Other infants with asthma have an atopic background often associated with eczema and develop symptoms later in infancy that persist through childhood and into adult life. In these children, characteristic features of airway inflammation can be found even in infancy. However, there are no practical, clinical tests that can be done to establish the presence of airway inflammation. Also, there are no clear markers to predict the prognosis for an individual child. However, in young children with frequent wheezing, a parental history of asthma along with the presence of other atopic manifestations in the child are significantly associated with the presence of asthma at age 6. The onset of wheeze at an early age (under 2 years) is a poor predictor of whether asthma will persist in later childhood.
It is likely that the relationship between wheezing associated with recurrent viral infections and the later development of persistent asthma requires further study. Not only are the etiological mechanisms of asthma in childhood unclear, but there is also considerable reluctance on the part of doctors to establish a diagnosis and, therefore, to initiate appropriate therapy. Because lower respiratory tract symptoms similar to symptoms of asthma are so common in childhood (and frequently occur in association with upper respiratory tract symptoms), often either a correct diagnosis is not made or an inappropriate diagnosis is given, thereby depriving the child of antiasthma medication. Although in these young children there is the possibility of overtreatment, the episodes of wheezing may be foreshortened and reduced in intensity by the effective use of anti-inflammatory medications and bronchodilators rather than antibiotics. It is for this reason that health care professionals are encouraged to use the word asthma rather than other terminology to describe recurrent viral-associated wheezing in early childhood.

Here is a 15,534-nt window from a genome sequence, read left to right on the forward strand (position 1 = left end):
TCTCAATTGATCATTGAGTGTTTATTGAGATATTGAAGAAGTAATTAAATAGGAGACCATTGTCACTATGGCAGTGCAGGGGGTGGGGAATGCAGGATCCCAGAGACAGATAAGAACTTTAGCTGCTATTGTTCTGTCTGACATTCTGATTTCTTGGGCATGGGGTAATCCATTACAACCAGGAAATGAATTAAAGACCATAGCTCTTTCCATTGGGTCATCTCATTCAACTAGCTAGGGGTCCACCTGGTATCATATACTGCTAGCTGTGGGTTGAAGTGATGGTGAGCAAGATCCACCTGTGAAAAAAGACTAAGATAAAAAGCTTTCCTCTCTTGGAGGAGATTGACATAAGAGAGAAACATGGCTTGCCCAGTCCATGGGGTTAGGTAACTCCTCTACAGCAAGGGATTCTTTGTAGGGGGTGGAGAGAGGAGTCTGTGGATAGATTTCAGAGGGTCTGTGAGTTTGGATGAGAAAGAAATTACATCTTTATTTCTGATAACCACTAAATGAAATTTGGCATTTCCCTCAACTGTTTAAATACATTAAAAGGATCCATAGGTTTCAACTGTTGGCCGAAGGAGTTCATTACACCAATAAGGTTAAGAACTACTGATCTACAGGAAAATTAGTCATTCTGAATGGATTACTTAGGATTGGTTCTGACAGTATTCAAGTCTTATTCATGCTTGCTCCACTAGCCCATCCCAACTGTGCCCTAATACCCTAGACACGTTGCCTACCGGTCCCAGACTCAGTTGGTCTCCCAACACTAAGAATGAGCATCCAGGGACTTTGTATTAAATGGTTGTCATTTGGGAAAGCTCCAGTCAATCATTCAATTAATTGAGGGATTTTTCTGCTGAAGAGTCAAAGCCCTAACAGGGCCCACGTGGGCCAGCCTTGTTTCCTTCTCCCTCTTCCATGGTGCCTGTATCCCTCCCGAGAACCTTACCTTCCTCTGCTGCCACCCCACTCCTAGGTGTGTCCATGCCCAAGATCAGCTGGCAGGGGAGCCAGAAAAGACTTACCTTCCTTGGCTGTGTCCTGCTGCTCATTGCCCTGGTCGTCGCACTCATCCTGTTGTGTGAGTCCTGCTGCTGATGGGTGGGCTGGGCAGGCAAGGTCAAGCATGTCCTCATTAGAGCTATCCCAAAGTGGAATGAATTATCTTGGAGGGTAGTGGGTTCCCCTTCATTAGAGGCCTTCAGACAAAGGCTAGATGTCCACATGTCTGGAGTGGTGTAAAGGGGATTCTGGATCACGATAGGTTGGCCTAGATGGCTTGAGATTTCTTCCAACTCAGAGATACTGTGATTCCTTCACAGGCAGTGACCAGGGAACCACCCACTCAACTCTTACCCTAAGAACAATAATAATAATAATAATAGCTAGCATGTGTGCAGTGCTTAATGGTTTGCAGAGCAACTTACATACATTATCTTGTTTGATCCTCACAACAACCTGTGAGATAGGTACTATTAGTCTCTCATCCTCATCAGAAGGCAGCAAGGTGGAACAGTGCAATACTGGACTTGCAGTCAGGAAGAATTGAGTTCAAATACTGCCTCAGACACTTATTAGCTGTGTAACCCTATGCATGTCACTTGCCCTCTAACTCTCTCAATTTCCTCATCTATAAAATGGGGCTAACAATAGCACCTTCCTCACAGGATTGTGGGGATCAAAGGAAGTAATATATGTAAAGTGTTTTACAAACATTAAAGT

Asthma in all age groups may present only as repeated coughing, especially at night, with exercise, and with viral illness, but these are particularly common patterns of presentation of the disease in childhood. The presence of recurrent nocturnal cough in an otherwise healthy child should raise asthma as a probable diagnosis.
In children under the age of 5, the diagnosis of asthma has to be based largely on clinical judgment and an assessment of symptoms and physical findings. Because the measurement of airflow limitation and airway hyperresponsiveness in infants and small children requires complex equipment and is difficult, these measurements can only be recommended as a research tool.
A trial of treatment is probably the most confident way to make a diagnosis of asthma in children (and in many adults as well). Prognostic features include a family history of asthma or eczema and the presence of eczema in a young child with respiratory symptoms. Children 4 to 5 years old can be taught to use a PEF meter and obtain reliable readings. However, unless there is careful parental supervision of when and how the measurements are made, PEF recording in childhood can be unreliable. The use of diary cards to record symptoms, PEF, and treatment has proved an invaluable part of asthma management strategies.
Some children with asthma present only with exercise-induced symptoms. In this group, or when there is doubt over the presence of mild asthma in a child, exercise testing is helpful. A 6-minute running protocol is easily performed in clinical practice. When used in conjunction with measurements of airflow limitation (FEV1 or PEF), this can be most helpful in establishing a firm diagnosis of asthma, especially if the cough produced by the exercise is similar to that occurring spontaneously at night.